Reducing the Influence of Money in Politics:
Donor Talking Points for Federal Candidates
If you are elected, there are a number of ways you can help reduce the influence of money in our democracy. I would like to talk with you about the types of legislation I would encourage you to support, and reforms you could help advocate for at the federal agency level. As you campaign, I would also urge you to talk publicly about this issue, and in particular, the reforms you support. The American people know there is a problem, but have grown cynical that their elected representatives are committed to doing anything about it—show them that you are.
I would urge you to commit to supporting legislation that advances the following priorities:
- Full disclosure. Let’s get rid of secret money and require organizations spending money in elections—including super PACs and tax-exempt 501(c)(4) groups—to promptly disclose their donors.
- Example: The DISCLOSE Act sponsored by Sen. Whitehouse (D-RI) and Rep. Van Hollen (D-MD).
- Small donor public financing. People running for office shouldn’t have to be rich or spend all of their time raising money from big donors and special interests. We need legislation that would provide qualified congressional candidates with some form of public financing.
- Example: The Fair Elections Now Act sponsored by Sen. Durbin (D-IL) and The Government by the People Act sponsored by Rep. Sarbanes (D-MD), which combines a $25 refundable tax credit with a six-to-one federal match for donations to congressional candidates of $150 or less.
- Fix the FEC. The Federal Elections Commission, the agency that’s supposed to be our nation’s campaign finance watchdog, is gridlocked and incapable of performing even its most basic duties. We need to reform this agency by reducing the number of commissioners from six to five to eliminate stalemates, or replace it with a new independent agency that can do the job.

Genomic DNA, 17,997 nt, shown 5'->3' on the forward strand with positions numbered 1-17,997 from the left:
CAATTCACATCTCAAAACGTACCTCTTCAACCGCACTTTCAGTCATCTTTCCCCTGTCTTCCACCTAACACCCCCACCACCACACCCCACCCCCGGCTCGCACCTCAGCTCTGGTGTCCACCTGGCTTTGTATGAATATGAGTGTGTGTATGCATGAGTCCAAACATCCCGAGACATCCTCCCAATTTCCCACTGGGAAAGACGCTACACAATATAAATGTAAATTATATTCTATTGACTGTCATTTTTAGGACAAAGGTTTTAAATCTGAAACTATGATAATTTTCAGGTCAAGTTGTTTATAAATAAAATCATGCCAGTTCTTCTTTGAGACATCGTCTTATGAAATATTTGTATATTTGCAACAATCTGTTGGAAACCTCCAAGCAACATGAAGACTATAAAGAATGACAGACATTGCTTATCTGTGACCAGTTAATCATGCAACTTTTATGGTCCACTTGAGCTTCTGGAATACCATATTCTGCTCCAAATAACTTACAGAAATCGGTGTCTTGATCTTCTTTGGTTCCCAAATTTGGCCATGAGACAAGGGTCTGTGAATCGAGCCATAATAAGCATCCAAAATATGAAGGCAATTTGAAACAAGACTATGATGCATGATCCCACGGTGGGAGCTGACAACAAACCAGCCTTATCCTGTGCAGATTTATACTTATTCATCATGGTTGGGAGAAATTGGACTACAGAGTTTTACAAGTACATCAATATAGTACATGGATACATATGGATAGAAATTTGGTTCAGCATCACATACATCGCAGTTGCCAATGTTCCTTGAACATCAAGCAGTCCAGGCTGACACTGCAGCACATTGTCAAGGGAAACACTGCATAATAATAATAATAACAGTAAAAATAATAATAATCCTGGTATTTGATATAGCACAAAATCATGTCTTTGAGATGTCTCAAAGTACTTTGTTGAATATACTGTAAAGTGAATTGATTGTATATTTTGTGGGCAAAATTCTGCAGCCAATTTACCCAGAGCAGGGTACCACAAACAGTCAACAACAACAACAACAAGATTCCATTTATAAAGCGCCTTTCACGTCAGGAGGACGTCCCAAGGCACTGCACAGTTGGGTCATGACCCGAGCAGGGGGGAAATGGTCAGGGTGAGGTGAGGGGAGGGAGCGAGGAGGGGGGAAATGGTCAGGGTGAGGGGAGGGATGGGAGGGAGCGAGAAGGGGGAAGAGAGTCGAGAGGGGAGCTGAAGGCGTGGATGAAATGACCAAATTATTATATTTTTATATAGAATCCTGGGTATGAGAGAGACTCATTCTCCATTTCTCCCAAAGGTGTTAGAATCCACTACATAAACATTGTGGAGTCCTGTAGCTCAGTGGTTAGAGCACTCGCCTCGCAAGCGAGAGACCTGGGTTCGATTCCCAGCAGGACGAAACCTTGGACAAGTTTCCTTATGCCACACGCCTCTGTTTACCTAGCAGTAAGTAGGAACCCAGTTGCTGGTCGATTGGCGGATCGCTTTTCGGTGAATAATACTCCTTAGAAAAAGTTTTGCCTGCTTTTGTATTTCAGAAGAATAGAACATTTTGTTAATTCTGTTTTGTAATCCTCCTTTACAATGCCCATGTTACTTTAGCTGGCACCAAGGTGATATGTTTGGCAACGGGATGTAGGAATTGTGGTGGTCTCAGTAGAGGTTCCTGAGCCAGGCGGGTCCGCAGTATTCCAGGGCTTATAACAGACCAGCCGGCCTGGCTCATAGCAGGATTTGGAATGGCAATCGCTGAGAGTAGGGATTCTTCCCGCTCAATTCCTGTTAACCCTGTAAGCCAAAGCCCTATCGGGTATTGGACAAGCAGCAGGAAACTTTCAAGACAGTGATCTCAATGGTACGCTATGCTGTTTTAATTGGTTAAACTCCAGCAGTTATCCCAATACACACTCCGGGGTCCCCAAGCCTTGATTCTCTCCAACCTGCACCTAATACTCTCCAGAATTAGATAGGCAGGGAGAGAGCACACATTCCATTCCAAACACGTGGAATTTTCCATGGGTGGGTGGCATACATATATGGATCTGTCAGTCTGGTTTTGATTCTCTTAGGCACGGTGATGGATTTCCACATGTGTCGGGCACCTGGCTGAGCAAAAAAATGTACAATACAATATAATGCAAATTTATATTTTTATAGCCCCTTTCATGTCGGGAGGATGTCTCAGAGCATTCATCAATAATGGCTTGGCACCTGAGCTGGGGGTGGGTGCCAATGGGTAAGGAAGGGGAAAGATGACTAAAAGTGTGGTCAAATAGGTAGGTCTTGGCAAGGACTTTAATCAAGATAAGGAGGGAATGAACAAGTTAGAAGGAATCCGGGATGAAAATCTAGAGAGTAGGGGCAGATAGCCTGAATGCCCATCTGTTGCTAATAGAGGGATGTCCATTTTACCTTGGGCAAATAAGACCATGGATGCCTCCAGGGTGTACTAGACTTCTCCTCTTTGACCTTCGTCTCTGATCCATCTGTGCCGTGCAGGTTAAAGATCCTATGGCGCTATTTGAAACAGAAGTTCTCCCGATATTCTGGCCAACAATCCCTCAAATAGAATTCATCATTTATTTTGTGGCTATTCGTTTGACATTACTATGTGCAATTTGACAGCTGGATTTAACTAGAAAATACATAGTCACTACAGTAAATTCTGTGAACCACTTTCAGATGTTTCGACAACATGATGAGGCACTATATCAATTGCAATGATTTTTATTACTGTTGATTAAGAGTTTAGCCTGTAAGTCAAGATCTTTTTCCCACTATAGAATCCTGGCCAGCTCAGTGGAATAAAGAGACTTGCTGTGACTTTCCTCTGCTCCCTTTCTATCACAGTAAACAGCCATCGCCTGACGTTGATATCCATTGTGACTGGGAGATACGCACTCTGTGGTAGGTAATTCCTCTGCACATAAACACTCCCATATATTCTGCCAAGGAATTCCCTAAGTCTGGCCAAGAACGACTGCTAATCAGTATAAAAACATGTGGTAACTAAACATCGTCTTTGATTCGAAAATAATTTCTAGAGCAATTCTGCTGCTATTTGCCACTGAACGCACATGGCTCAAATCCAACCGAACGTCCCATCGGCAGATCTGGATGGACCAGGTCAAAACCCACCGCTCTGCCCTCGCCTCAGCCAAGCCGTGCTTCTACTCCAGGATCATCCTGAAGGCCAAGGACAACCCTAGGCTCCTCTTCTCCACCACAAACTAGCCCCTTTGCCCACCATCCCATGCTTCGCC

- Example: The Federal Election Administration Act sponsored by Sen. Udall (D-NM) and The Restoring Integrity to America’s Elections Act sponsored by Rep. Kilmer (D-WA) and Rep. Renacci (R-OH).
There are a number of ways the next president can use his or her authority to advance campaign finance reform. This can be done through direct executive action, and through appointments to key positions at agencies such as the SEC, IRS, and FEC. Congress will also have a major role in confirming these nominees, and through its oversight authority. I would encourage you to do the following:
- Push the next president to issue an executive order requiring corporations that receive federal contracts to disclose all of their political spending.
- Push the SEC to move forward with a rulemaking that would require public corporations to disclose all of their political spending to their shareholders.
- Push the IRS to clarify how much political activity is permissible for tax-exempt organizations to stop political interests from taking advantage of tax benefits intended for legitimate nonprofit organizations.
- Push the FEC to further define political activity and coordination, and require expanded disclosure.
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